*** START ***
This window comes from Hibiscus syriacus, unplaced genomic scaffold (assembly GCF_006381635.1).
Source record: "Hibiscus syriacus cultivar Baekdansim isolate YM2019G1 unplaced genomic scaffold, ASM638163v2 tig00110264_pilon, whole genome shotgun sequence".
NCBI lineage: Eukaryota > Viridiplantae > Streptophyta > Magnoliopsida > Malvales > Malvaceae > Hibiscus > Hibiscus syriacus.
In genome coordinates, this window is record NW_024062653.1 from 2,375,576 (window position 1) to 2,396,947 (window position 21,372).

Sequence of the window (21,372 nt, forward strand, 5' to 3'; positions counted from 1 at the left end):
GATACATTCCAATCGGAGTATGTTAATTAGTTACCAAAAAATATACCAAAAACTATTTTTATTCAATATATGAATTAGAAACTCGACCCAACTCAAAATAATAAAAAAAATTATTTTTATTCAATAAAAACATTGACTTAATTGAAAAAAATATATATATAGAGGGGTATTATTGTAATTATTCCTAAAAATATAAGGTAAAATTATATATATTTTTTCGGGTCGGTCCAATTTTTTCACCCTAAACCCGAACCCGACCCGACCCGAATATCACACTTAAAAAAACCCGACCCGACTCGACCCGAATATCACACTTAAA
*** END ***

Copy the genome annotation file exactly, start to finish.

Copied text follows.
This window comes from Hibiscus syriacus, unplaced genomic scaffold (assembly GCF_006381635.1).
Source record: "Hibiscus syriacus cultivar Baekdansim isolate YM2019G1 unplaced genomic scaffold, ASM638163v2 tig00110264_pilon, whole genome shotgun sequence".
NCBI lineage: Eukaryota > Viridiplantae > Streptophyta > Magnoliopsida > Malvales > Malvaceae > Hibiscus > Hibiscus syriacus.
In genome coordinates, this window is record NW_024062653.1 from 2,375,576 (window position 1) to 2,396,947 (window position 21,372).

Sequence of the window (21,372 nt, forward strand, 5' to 3'; positions counted from 1 at the left end):
GATACATTCCAATCGGAGTATGTTAATTAGTTACCAAAAAATATACCAAAAACTATTTTTATTCAATATATGAATTAGAAACTCGACCCAACTCAAAATAATAAAAAAAATTATTTTTATTCAATAAAAACATTGACTTAATTGAAAAAAATATATATATAGAGGGGTATTATTGTAATTATTCCTAAAAATATAAGGTAAAATTATATATATTTTTTCGGGTCGGTCCAATTTTTTCACCCTAAACCCGAACCCGACCCGACCCGAATATCACACTTAAAAAAACCCGACCCGACTCGACCCGAATATCACACTTAAA